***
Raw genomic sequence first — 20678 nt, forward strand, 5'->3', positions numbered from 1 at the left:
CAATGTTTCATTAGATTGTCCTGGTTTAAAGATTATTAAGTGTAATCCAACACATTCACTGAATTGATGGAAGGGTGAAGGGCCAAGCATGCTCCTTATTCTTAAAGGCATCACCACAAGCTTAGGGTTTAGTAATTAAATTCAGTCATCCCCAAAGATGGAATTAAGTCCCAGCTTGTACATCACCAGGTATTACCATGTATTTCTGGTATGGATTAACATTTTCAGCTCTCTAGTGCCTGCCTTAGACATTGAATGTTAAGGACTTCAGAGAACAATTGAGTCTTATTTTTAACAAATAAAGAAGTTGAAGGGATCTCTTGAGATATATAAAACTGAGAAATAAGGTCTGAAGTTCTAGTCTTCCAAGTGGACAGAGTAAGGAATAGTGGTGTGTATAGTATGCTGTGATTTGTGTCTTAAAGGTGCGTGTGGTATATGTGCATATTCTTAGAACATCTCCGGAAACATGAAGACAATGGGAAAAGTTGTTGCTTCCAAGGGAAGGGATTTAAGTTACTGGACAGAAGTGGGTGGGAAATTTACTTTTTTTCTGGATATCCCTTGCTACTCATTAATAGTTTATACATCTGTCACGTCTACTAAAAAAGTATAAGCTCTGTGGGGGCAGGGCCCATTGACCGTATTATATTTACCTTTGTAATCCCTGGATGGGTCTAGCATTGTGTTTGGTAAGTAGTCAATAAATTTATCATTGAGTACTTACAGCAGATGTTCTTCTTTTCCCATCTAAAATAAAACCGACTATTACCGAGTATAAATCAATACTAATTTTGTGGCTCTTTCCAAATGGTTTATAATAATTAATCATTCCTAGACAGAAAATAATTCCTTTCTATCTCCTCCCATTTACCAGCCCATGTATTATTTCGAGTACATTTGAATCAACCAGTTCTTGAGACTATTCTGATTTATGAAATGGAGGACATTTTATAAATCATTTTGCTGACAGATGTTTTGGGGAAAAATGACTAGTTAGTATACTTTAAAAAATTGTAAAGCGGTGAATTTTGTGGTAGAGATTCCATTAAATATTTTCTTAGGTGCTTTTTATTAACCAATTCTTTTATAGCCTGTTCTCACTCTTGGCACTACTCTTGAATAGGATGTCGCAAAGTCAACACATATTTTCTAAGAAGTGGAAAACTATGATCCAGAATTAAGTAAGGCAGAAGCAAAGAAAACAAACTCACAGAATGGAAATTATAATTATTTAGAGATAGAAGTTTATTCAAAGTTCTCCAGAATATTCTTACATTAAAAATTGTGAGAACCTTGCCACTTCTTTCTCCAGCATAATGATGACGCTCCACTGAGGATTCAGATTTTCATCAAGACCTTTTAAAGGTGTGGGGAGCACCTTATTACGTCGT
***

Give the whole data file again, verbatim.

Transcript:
Raw genomic sequence first — 20678 nt, forward strand, 5'->3', positions numbered from 1 at the left:
CAATGTTTCATTAGATTGTCCTGGTTTAAAGATTATTAAGTGTAATCCAACACATTCACTGAATTGATGGAAGGGTGAAGGGCCAAGCATGCTCCTTATTCTTAAAGGCATCACCACAAGCTTAGGGTTTAGTAATTAAATTCAGTCATCCCCAAAGATGGAATTAAGTCCCAGCTTGTACATCACCAGGTATTACCATGTATTTCTGGTATGGATTAACATTTTCAGCTCTCTAGTGCCTGCCTTAGACATTGAATGTTAAGGACTTCAGAGAACAATTGAGTCTTATTTTTAACAAATAAAGAAGTTGAAGGGATCTCTTGAGATATATAAAACTGAGAAATAAGGTCTGAAGTTCTAGTCTTCCAAGTGGACAGAGTAAGGAATAGTGGTGTGTATAGTATGCTGTGATTTGTGTCTTAAAGGTGCGTGTGGTATATGTGCATATTCTTAGAACATCTCCGGAAACATGAAGACAATGGGAAAAGTTGTTGCTTCCAAGGGAAGGGATTTAAGTTACTGGACAGAAGTGGGTGGGAAATTTACTTTTTTTCTGGATATCCCTTGCTACTCATTAATAGTTTATACATCTGTCACGTCTACTAAAAAAGTATAAGCTCTGTGGGGGCAGGGCCCATTGACCGTATTATATTTACCTTTGTAATCCCTGGATGGGTCTAGCATTGTGTTTGGTAAGTAGTCAATAAATTTATCATTGAGTACTTACAGCAGATGTTCTTCTTTTCCCATCTAAAATAAAACCGACTATTACCGAGTATAAATCAATACTAATTTTGTGGCTCTTTCCAAATGGTTTATAATAATTAATCATTCCTAGACAGAAAATAATTCCTTTCTATCTCCTCCCATTTACCAGCCCATGTATTATTTCGAGTACATTTGAATCAACCAGTTCTTGAGACTATTCTGATTTATGAAATGGAGGACATTTTATAAATCATTTTGCTGACAGATGTTTTGGGGAAAAATGACTAGTTAGTATACTTTAAAAAATTGTAAAGCGGTGAATTTTGTGGTAGAGATTCCATTAAATATTTTCTTAGGTGCTTTTTATTAACCAATTCTTTTATAGCCTGTTCTCACTCTTGGCACTACTCTTGAATAGGATGTCGCAAAGTCAACACATATTTTCTAAGAAGTGGAAAACTATGATCCAGAATTAAGTAAGGCAGAAGCAAAGAAAACAAACTCACAGAATGGAAATTATAATTATTTAGAGATAGAAGTTTATTCAAAGTTCTCCAGAATATTCTTACATTAAAAATTGTGAGAACCTTGCCACTTCTTTCTCCAGCATAATGATGACGCTCCACTGAGGATTCAGATTTTCATCAAGACCTTTTAAAGGTGTGGGGAGCACCTTATTACGTCGT